Assessment & A History of Western Philosophy Test


Many departments have faced administrative pressure to develop ways to assess their teaching and their major programs by measuring the achievement of learning outcomes or objectives by their students.

One question is how to do this in a way that (a) is sufficiently quantitative but also (b) gets at, even if indirectly, what we are hoping students take away from studying philosophy, and (c) doesn’t take up an unreasonable amount of time.

In his search for such a means, Brendan O’Sullivan, chair of philosophy at Stonehill College, writes in with a question about one possibility—a test:

I teach at a small liberal arts/pre-professional college in New England in the philosophy department. There is more attention being paid to our having to assess our majors in terms of the goals/objectives we have. I gather this is due to NECHE, our regional accrediting agency.

I’m exploring options. One would be an objective-y test on the history of Western philosophy? Does anyone know of such a test? Has anyone developed one? I seem to remember having heard, way back in time, that there was a subject test for philosophy. Something akin to the subject tests that exist for English or Psychology. Has anyone else heard of that? Know whom I might reach out to to try to get a copy?

If you know about such a test, please tell us about it in the comments. Suggestions for alternate means of assessment that meet the desired criteria are welcome.


Related:
Assessment and Philosophy Courses
Assessment, ‘Rich Knowledge’, and Philosophy

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J. Edward Hackett
J. Edward Hackett
1 month ago

I’m the assessment coordinator for philosophy in my department. Define your objectives and outcomes they track. But here’s my advice.

Make one assignment like a cumulative objective exam in logic or a meta-question end paper that involves a substantial end essay that must cite several readings and can hit all the outcomes you list the course to be achieving (Do not make your objectives and outcomes so numerous that one assignment can’t hit all of them. 3 or 4 tops). Alternatively it can be a take-home or blue book in class comprehensive essay. The point is to make one assignment that tracks all the course outcomes that you only need assess ONE assignment in software like Livetext or Watermark. If you must do formative and summarize assessment, then make your midterm as you would a cumulative final exam/ comprehensive essay and assess the midterm as you would the final.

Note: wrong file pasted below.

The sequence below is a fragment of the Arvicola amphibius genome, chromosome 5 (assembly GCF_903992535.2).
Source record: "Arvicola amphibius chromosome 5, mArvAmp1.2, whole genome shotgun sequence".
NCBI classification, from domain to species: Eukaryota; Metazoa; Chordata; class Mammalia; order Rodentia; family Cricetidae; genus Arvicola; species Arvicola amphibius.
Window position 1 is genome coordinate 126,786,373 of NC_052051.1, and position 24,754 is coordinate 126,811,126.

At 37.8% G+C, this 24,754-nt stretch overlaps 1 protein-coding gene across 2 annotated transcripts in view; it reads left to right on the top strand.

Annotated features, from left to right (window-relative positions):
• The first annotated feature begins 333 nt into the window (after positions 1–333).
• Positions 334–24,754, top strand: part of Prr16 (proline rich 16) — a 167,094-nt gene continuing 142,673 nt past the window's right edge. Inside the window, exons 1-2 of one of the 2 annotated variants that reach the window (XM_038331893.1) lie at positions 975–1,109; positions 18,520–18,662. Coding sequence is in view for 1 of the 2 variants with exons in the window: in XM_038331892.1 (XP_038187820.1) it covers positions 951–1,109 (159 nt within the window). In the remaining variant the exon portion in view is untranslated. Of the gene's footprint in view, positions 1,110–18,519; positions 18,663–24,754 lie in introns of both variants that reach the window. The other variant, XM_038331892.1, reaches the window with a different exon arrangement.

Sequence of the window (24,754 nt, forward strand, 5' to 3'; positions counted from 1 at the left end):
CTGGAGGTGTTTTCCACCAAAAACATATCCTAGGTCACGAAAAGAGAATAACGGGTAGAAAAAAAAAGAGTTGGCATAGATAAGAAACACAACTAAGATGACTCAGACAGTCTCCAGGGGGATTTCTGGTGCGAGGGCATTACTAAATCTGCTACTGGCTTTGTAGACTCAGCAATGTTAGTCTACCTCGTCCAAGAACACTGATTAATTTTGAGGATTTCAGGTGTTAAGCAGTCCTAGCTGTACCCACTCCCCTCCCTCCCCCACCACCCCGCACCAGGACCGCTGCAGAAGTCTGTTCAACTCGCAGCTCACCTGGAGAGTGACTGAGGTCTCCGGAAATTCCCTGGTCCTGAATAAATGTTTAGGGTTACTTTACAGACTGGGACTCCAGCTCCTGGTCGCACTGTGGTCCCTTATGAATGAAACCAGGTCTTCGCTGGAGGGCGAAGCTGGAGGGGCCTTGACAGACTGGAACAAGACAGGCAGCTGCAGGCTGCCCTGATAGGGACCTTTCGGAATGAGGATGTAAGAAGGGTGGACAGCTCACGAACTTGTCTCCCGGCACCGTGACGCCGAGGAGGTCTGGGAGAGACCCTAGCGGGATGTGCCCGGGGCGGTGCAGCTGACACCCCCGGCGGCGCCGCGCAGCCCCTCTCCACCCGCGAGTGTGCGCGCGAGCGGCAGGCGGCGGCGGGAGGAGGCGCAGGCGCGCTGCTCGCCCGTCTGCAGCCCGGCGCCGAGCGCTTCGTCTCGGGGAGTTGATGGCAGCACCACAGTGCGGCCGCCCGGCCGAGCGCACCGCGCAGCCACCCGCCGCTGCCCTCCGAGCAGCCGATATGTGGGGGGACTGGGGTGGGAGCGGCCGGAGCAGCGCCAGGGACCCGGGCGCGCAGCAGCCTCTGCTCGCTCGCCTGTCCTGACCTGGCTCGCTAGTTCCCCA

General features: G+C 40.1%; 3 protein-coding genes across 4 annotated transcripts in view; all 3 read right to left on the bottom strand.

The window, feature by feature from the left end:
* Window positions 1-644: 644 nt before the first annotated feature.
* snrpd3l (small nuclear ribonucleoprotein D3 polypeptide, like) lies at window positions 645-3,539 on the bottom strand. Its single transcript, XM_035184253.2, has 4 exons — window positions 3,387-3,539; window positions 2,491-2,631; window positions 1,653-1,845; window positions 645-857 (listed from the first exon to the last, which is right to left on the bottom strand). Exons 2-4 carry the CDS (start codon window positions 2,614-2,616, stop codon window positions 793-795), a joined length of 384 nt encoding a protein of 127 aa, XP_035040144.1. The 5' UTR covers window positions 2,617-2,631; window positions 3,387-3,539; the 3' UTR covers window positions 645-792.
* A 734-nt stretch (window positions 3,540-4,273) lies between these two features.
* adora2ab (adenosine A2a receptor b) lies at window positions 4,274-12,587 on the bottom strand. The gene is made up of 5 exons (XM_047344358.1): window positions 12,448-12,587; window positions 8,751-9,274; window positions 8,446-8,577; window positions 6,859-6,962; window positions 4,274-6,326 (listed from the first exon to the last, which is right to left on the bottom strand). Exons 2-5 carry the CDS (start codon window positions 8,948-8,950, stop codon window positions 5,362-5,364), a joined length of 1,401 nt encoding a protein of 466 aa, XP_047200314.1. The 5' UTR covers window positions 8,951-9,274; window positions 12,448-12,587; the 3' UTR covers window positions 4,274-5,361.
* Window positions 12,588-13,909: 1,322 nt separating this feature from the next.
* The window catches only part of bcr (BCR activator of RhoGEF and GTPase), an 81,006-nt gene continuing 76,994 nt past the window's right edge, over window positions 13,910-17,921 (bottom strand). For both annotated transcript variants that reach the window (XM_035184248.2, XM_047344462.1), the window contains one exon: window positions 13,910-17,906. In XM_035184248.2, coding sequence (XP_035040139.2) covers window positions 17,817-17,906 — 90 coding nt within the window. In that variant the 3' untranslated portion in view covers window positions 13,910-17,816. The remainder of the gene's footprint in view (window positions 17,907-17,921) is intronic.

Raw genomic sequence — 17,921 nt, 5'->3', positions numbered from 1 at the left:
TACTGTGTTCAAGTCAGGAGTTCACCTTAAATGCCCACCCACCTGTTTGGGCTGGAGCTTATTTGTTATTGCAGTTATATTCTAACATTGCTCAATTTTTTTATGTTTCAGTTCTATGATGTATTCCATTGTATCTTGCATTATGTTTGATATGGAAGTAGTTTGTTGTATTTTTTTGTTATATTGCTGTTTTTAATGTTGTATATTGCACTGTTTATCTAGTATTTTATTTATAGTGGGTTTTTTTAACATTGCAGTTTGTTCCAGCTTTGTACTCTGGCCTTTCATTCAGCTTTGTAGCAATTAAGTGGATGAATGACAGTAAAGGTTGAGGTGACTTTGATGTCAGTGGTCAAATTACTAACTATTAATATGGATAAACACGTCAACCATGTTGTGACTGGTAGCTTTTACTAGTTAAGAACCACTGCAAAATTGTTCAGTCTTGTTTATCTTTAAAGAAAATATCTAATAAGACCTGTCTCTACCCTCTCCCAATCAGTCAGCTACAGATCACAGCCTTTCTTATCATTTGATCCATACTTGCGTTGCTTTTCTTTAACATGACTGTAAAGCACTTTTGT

if you have 5 or more program outcomes, don’t think that every course must assess each program outcome. Pick the best objectives and outcomes for the best classes or pick the most relevant ones you want to collect data on. It’s fine to assess logic differently than Intro.

You could also take drafts of an assignment and assess drafts of comprehensive essays and then assess the same writing assignment along with its prior draft versions in the same semester. In this model, you’ll need to meet with students and build in draft preparation and attending office consultations as part of their grade much like your English colleagues. I suggest using a rubric for philosophy essays and do not make draft consultations optional. Students won’t usually do extra work unless required.

And yes, this is in my estimation pointless to what we most want to do, but if done correctly, it can give you a picture of what your department is doing with what resources it has and burst narratives when pride should give way to data about how effective one’s teaching is.

Finally, you may be at an institution with bureaucrats that don’t think in terms of data saturation. I hope this isn’t true where you are. You need only assess as many courses to the point of data saturation. This seems the biggest challenge sometimes when some administrators demand all courses be assessed when a representative sample would still yield the same results.

Jason Aleksander
Jason Aleksander
Reply to  J. Edward Hackett
22 days ago

J. Edward Hackett offers some good general advice above. Given that assessment requirements differ a bit from institution to institution, it might be worth asking the assessment regime there whether there are good models for assessment of program outcomes in adjacent disciplines at your institution. Sometimes colleagues in other departments have really good tools that are not too difficult to adapt. Meanwhile, one of the best philosophy-specific write-ups of assessment practices that I’ve read is: Wright, Charles W., and Abraham Lauer. “Measuring the Sublime: Assessing Student Learning in Philosophy.” Teaching Philosophy 35, no. 4 (December 2012): 383-409.